Low interest rates. Longer lifespans. Slow economic growth. A government that’s tightening its belt.
Are the retirement challenges of the New Year—and plenty of years to come—any different from those of the old one?
The potential strain on the global economy caused by retiring Boomers is likely to be significant. It will touch everything from health care to real estate to social services to tax policy and more.
While the question above may be easy to answer, what to do about it is not. Yet that’s precisely the question investment managers—and many others in the world—are wrestling with every day. I believe it is within our capacity to meet this challenge, with the ultimate aim of helping Canadians better achieve their financial goals.
Here’s how we’re currently doing it at Sun Life Global Investments.
First, we’re investing primarily for growth. In its most basic form that means favouring equities over bonds, which has been our position for some time. The level of interest rates today, though slightly higher than recent record lows, truly justifies it. And it’s paid off quite handsomely.
Last year, global equity markets as represented by the MSCI World Index rose 27% in U.S. dollar terms, including dividends. Global bonds rose just 1%, as measured by the Barclays Multiverse Index, hedged to Canadian dollars. The DEX Universe Bond Index meanwhile fell 1%.
That’s not to say we’re avoiding fixed income—we’re just maintaining a lower allocation. The capital protection and portfolio “smoothing” effects that typically come with investing in bonds are as crucial as ever. We are however diversifying within the asset class, both for income opportunities and capital appreciation. In our portfolios that contain allocations to high-yield and emerging market debt, we are overweight.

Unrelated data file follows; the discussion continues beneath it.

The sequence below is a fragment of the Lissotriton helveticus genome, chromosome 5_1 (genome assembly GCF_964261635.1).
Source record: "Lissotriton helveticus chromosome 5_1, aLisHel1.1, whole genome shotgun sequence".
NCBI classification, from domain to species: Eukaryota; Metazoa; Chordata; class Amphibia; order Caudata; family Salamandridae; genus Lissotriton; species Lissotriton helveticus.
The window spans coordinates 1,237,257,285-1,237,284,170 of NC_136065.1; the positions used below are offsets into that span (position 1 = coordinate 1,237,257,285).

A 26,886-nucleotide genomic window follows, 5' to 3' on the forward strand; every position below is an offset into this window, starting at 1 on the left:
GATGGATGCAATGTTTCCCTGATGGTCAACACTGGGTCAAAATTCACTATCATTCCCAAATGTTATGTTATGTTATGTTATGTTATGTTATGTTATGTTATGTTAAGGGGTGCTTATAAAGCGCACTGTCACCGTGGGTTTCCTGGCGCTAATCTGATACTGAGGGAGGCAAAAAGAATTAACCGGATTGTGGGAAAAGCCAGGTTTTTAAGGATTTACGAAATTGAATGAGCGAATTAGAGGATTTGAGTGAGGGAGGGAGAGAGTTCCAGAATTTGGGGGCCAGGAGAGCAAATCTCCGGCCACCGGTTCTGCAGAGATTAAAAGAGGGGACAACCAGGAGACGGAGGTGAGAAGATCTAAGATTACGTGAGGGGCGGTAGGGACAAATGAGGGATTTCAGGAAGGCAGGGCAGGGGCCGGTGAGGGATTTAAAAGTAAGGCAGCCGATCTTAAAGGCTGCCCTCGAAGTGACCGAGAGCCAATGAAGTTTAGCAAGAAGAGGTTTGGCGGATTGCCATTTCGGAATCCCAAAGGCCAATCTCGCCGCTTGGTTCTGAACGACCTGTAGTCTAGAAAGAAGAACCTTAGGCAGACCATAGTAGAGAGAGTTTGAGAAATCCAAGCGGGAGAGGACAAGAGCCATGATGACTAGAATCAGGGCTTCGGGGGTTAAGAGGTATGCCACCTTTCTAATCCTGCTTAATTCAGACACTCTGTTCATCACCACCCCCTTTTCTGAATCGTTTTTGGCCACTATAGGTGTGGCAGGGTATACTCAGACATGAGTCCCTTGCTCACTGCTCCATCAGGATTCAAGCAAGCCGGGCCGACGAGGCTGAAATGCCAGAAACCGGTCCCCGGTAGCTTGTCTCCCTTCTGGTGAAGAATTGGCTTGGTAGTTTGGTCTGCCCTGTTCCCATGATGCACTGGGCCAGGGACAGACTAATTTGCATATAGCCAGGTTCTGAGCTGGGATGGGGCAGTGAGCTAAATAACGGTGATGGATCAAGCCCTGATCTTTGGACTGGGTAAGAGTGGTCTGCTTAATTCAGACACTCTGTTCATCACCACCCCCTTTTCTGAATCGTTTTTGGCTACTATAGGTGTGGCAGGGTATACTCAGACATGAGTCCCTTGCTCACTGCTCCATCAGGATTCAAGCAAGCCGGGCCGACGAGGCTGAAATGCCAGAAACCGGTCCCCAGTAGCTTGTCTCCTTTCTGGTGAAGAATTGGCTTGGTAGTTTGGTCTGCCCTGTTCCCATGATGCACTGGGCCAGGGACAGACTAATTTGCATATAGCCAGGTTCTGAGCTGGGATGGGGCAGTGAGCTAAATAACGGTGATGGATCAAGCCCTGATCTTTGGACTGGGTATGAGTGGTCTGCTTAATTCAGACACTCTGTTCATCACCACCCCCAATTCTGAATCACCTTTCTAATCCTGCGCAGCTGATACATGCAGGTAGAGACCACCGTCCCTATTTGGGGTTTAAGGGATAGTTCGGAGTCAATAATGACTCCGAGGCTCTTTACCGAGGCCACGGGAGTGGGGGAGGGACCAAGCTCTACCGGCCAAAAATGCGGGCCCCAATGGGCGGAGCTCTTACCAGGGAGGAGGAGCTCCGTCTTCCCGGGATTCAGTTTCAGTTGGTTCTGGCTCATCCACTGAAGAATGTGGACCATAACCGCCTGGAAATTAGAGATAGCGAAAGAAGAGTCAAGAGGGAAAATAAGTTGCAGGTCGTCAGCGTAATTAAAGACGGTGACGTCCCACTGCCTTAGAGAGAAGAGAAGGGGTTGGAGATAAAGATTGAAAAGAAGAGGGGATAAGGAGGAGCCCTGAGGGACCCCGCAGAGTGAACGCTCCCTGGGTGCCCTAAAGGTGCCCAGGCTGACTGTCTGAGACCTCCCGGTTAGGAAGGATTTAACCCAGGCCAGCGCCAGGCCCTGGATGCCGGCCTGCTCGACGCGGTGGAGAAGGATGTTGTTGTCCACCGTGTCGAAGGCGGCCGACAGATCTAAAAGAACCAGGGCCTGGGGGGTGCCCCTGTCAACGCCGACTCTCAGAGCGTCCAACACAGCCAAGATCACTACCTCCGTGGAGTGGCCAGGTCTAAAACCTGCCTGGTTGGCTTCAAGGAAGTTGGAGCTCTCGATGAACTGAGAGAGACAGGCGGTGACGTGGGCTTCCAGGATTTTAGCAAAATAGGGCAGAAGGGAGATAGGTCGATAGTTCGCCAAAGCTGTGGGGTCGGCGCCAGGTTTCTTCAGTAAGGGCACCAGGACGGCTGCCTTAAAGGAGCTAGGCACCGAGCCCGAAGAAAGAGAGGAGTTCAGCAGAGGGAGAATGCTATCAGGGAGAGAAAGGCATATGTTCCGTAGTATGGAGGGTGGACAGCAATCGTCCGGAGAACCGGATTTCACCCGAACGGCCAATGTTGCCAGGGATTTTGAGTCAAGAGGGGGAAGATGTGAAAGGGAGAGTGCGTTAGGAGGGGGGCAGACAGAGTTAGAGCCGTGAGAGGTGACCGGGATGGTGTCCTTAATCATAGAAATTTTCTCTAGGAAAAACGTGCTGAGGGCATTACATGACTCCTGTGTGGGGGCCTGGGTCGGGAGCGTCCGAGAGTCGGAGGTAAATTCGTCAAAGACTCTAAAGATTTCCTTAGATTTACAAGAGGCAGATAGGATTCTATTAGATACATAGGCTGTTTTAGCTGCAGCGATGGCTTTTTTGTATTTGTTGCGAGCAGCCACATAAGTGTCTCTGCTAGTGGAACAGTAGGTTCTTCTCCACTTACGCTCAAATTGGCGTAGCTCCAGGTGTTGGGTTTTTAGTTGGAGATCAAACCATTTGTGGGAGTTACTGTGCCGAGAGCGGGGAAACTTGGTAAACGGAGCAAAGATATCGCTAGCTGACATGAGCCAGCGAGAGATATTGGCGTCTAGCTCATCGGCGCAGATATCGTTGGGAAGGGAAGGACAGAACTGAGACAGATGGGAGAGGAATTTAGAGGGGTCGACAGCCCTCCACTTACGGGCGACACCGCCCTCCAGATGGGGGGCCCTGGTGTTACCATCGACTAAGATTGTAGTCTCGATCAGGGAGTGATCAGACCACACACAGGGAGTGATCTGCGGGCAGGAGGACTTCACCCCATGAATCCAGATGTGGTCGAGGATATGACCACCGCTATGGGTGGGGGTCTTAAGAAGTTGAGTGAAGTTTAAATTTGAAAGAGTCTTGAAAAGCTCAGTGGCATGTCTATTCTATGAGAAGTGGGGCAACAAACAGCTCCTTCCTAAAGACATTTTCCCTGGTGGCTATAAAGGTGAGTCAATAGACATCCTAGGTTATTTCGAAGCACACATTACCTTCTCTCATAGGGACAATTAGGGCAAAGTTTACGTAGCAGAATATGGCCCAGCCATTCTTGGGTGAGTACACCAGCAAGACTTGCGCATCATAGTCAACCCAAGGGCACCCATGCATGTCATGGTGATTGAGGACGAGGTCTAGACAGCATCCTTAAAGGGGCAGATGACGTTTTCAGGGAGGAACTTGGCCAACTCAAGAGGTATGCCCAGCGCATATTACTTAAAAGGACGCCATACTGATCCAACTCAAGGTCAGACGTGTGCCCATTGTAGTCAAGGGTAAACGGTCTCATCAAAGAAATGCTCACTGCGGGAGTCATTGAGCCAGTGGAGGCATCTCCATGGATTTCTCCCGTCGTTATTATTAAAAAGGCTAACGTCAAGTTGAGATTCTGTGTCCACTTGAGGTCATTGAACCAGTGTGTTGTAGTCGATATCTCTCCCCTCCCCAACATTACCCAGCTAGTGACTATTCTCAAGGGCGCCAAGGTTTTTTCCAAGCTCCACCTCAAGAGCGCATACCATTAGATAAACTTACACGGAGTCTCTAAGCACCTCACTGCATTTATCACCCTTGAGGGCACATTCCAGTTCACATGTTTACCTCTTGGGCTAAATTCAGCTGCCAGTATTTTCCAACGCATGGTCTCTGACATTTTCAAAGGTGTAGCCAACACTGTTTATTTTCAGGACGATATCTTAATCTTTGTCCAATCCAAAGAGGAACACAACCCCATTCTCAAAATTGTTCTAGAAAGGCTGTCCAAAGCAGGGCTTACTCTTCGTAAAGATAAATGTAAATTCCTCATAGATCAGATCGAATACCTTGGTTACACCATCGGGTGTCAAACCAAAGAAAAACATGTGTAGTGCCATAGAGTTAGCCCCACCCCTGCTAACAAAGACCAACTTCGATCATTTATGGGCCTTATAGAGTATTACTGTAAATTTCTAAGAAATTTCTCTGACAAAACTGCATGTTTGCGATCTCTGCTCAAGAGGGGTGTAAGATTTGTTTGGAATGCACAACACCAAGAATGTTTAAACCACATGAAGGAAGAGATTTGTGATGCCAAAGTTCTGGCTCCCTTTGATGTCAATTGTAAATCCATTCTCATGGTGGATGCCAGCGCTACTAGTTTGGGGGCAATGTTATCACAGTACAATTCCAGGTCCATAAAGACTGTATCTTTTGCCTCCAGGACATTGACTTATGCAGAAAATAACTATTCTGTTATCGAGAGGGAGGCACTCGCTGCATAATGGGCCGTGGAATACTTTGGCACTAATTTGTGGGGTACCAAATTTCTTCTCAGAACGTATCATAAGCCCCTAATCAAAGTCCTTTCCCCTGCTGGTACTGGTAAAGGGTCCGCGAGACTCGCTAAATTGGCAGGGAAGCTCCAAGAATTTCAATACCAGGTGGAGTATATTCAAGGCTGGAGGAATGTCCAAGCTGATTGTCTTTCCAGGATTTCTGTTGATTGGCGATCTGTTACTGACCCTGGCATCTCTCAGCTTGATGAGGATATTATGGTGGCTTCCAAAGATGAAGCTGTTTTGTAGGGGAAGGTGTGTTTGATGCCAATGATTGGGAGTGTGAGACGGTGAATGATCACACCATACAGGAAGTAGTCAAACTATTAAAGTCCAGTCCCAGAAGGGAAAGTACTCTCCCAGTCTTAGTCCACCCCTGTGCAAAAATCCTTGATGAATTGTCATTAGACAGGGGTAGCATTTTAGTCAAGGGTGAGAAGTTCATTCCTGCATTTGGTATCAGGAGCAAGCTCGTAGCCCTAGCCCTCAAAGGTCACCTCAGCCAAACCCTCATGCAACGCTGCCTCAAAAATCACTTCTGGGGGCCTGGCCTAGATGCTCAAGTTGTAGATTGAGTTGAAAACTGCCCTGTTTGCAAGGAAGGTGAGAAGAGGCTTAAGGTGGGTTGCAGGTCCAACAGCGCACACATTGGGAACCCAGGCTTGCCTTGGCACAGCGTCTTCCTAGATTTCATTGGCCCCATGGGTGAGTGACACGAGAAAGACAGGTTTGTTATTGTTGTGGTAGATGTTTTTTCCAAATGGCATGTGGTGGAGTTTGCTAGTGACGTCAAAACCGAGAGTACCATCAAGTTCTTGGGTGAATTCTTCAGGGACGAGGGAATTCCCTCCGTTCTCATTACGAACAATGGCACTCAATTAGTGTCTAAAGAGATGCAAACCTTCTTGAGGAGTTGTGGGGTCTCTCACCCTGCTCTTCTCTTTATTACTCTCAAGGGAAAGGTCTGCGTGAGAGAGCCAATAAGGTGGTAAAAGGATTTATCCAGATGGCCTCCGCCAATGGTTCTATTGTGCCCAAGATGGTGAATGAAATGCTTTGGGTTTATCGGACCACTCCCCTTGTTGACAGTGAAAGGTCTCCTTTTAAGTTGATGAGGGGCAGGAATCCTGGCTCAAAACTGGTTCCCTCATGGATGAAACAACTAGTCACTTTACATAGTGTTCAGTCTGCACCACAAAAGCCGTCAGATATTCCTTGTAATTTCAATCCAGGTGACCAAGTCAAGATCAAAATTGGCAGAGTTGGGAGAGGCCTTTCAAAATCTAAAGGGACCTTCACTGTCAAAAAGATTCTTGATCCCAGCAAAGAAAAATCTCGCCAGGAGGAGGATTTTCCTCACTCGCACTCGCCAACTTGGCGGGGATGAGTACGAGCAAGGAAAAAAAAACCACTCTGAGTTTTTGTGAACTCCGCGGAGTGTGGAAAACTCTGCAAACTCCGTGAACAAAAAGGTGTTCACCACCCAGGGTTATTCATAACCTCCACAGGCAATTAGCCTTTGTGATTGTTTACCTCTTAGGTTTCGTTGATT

Second, we’re increasingly investing outside of Canada. We believe strongly that this approach will pay off well in the coming years.
For a few years now, global developed markets have significantly outperformed the S&P/TSX Composite Index, thanks largely to Canada’s heavy exposure to the materials sector. Last year, the S&P/TSX Composite rose 13% including dividends. But even the equity markets in some of the harder-luck countries in Europe—including Spain and Italy—have been putting the domestic equity market to shame with local currency returns of 28% and 20% respectively.
Canada’s economic growth prospects are looking tepid at best. The International Monetary Fund is calling for annual GDP growth in this country of about 2.5% for the next half decade. According to the IMF’s October outlook, that’s less than half the average rate projected for emerging market and developing economies taken as a group.
In the 2014 Global Market Sentiment Survey from the CFA Institute, Canadian members cite “weak economic conditions” as the number one risk, by far, to their home market. We would agree, and in specifying “weak economic conditions,” we would list what we view as an overvalued housing market, consumers with high debt levels, and productivity challenges well documented by the central bank.
We’ve been increasing our exposure to emerging markets given current low valuations. This is a long-term growth opportunity that’s an integral part of our investment thesis. These markets do bring higher volatility, but we believe the potential end result will more than justify the short-term ups and downs.